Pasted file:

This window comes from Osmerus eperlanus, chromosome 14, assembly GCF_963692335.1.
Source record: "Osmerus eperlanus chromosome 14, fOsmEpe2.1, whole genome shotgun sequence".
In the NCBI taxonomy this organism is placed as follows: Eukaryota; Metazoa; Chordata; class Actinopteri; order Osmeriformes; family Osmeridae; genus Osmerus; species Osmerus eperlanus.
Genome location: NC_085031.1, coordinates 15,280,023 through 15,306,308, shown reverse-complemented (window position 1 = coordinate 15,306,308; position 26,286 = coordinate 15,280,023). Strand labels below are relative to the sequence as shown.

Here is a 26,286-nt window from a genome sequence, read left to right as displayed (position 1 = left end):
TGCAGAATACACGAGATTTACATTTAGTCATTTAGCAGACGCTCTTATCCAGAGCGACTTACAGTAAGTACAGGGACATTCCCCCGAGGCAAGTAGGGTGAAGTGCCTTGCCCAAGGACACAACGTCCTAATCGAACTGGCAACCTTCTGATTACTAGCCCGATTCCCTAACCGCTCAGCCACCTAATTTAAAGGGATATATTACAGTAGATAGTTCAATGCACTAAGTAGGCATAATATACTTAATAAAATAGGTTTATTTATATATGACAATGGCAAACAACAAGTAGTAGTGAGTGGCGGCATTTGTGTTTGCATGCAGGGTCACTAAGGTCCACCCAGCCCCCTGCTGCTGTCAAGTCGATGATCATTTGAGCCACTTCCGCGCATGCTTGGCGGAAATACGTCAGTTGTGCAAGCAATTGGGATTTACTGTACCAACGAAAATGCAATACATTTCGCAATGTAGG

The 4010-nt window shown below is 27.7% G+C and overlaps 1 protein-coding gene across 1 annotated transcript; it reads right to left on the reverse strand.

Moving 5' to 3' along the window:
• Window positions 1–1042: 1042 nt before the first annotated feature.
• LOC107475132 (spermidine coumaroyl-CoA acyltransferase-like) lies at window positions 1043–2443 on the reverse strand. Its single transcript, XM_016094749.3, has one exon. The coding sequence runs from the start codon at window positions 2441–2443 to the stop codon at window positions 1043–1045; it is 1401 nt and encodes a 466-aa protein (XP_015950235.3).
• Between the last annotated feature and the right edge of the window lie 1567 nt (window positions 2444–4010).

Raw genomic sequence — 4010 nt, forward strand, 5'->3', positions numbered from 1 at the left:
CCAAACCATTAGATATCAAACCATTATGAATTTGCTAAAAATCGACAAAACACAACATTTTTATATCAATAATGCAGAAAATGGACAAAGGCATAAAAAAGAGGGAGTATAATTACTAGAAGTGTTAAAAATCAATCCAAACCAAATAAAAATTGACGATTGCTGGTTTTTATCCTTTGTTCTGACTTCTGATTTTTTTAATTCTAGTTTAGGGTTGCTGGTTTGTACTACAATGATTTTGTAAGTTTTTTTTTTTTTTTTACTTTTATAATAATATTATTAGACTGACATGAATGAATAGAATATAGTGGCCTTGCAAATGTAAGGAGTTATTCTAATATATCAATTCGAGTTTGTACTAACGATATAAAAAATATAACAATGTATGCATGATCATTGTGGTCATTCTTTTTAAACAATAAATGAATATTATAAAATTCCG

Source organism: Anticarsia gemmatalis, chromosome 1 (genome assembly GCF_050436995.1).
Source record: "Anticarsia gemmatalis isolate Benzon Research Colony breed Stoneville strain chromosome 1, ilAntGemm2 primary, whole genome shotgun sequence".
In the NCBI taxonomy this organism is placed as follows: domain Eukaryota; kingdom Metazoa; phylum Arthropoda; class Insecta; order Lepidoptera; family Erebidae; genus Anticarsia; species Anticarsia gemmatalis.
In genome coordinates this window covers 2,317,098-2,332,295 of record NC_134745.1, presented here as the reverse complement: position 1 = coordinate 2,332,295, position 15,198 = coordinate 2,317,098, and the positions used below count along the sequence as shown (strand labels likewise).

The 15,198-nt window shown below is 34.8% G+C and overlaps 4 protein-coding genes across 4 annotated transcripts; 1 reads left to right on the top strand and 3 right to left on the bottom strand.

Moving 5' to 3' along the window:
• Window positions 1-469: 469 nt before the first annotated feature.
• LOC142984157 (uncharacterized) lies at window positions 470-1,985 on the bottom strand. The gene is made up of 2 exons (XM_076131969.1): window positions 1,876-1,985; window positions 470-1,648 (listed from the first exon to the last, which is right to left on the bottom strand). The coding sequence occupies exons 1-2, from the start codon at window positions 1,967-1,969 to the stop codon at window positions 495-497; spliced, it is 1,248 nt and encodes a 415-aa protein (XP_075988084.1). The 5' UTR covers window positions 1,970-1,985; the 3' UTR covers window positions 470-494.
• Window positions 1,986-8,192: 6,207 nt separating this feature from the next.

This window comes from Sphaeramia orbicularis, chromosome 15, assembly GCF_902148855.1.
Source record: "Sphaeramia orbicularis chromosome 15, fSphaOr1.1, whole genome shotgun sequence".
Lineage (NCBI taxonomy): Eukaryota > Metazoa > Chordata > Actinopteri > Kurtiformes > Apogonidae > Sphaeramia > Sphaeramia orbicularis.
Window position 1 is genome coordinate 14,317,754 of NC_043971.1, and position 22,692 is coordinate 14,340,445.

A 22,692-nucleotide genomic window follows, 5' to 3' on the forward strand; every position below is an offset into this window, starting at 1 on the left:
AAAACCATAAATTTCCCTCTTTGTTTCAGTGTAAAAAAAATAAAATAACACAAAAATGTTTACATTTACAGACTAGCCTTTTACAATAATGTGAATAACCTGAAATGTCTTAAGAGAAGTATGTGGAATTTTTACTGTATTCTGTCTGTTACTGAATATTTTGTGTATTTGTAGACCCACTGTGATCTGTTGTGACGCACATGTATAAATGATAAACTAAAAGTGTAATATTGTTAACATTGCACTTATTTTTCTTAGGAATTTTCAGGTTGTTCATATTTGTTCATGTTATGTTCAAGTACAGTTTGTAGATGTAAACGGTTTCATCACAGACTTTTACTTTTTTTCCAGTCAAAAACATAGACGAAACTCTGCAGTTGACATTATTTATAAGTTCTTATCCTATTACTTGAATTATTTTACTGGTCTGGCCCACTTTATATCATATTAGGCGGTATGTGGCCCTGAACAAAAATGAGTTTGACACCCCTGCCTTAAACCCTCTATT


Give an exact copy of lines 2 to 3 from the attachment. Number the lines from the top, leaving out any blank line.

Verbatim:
Source record: "Osmerus eperlanus chromosome 14, fOsmEpe2.1, whole genome shotgun sequence".
In the NCBI taxonomy this organism is placed as follows: Eukaryota; Metazoa; Chordata; class Actinopteri; order Osmeriformes; family Osmeridae; genus Osmerus; species Osmerus eperlanus.